By Tom Driscoll, Director of NFU Foundation and Conservation Policy

Farmers and ranchers are in a unique position to help address climate change. Using practices like conservation tillage and forage management, farmers can help the soil they work and plants they grow take greenhouse gasses out of the atmosphere, preventing them from interfering with the weather patterns upon which we rely. But farmers can also mitigate climate change the same ways other businesses do, like reducing the amount of energy used on the farm.

Many farms are equipment- and structure-intensive operations. Electricity and fuel make up a significant portion of the cost of agricultural production. As the U.S. Department of Agriculture’s (USDA) Sustainable Agriculture Research & Education program (SARE) points out in “Clean Energy Farming: Cutting Costs, Improving Efficiencies, Harnessing Renewables,” farmers can cut down on these costs in several ways. Diligent tractor and equipment maintenance may be a great place to start: properly inflated tires and clean engines will save farmers money at the pump and reduce carbon dioxide emissions from unnecessary fuel use. Loss of efficiency from clogged filters, slack belts, and other maintenance issues can add up quickly.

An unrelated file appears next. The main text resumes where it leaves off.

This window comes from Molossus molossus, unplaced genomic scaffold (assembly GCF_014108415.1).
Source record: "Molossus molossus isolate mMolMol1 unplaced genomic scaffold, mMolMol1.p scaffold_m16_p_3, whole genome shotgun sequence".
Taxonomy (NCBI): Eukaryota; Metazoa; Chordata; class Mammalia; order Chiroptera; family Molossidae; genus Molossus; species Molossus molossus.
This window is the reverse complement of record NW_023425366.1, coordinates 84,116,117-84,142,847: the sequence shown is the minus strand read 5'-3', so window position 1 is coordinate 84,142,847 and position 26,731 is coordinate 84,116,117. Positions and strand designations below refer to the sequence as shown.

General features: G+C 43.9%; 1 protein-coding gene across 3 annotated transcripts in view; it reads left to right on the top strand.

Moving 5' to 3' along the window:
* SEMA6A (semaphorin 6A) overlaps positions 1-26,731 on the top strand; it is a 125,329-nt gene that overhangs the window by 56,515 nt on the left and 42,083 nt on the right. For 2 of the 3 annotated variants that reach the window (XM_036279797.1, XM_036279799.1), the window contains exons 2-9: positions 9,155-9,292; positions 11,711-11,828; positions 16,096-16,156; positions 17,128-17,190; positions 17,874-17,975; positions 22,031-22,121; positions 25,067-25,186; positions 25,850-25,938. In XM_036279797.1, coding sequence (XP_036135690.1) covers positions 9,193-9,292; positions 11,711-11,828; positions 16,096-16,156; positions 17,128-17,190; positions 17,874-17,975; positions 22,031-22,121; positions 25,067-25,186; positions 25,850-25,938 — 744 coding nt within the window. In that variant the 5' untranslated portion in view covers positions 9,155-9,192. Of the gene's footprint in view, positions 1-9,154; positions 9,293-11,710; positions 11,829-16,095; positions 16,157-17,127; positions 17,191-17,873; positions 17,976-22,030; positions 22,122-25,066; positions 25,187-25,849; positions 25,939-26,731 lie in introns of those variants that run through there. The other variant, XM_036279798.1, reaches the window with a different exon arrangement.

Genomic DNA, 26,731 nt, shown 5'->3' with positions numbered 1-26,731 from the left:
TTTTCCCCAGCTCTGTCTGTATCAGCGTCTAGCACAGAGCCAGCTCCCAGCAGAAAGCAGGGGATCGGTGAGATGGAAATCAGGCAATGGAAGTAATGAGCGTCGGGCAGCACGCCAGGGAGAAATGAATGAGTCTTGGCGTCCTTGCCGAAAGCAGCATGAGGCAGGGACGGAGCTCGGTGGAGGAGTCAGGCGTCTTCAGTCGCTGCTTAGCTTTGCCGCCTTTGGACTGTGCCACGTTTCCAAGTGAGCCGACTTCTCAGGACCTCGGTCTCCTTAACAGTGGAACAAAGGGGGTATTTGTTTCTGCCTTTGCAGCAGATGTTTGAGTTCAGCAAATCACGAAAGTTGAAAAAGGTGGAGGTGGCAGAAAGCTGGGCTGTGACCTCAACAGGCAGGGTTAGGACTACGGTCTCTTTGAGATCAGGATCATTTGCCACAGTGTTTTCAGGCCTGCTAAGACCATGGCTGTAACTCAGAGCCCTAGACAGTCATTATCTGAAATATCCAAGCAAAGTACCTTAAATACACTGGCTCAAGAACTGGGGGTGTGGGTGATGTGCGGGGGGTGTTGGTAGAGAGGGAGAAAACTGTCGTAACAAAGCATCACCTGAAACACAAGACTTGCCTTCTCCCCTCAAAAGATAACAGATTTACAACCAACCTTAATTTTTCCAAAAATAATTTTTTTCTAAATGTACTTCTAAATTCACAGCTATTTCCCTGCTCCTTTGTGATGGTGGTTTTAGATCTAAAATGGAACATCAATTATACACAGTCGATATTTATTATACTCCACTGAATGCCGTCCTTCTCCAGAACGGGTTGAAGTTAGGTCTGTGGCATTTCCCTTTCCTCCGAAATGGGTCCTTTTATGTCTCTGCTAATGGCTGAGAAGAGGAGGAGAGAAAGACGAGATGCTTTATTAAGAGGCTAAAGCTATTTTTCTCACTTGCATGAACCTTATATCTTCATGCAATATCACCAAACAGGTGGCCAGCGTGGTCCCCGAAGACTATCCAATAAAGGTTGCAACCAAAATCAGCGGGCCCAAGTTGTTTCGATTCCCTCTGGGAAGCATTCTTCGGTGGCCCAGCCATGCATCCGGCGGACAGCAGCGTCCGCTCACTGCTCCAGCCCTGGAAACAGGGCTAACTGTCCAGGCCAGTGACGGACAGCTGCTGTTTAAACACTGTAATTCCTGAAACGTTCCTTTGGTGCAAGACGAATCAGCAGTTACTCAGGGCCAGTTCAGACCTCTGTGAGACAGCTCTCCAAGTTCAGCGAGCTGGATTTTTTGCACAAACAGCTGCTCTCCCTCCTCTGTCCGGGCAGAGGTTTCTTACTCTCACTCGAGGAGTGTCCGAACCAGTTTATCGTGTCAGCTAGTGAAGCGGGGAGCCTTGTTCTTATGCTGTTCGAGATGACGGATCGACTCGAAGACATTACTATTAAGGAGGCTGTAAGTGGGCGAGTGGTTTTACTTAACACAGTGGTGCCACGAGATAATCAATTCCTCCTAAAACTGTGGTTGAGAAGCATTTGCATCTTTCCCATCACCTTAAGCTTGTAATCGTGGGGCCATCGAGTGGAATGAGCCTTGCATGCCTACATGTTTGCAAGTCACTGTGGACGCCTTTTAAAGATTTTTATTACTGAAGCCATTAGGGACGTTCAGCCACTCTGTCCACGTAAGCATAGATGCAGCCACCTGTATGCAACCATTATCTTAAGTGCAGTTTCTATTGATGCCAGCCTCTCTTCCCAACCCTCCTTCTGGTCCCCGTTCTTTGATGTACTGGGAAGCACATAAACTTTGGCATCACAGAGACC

Farm buildings are another place farmers can look to reduce emissions linked to the farm. Upgrading light bulbs from incandescent models might be costlier upfront, but will save electricity in the long run. And when siting and constructing new buildings on the farm, farmers should consider the use and placement of windows to conserve power used for lighting and heating. Investing in insulation is another important way to manage these costs.

Farmers and ranchers have many other energy costs, depending on the agricultural products they produce and the nature of the land they work, that might benefit from more specific products and practices, like irrigation or milk-cooling equipment for dairies. But equipment maintenance and energy efficient buildings are ideas that all producers, like most other non-farming businesses, can keep in mind to reduce costs and curb greenhouse gas emissions.

Do you consider fuel costs in your equipment maintenance decisions? Have you considered energy efficiency when making appliance or fixture purchases or construction decisions? Please share your thoughts in the comments below. ​


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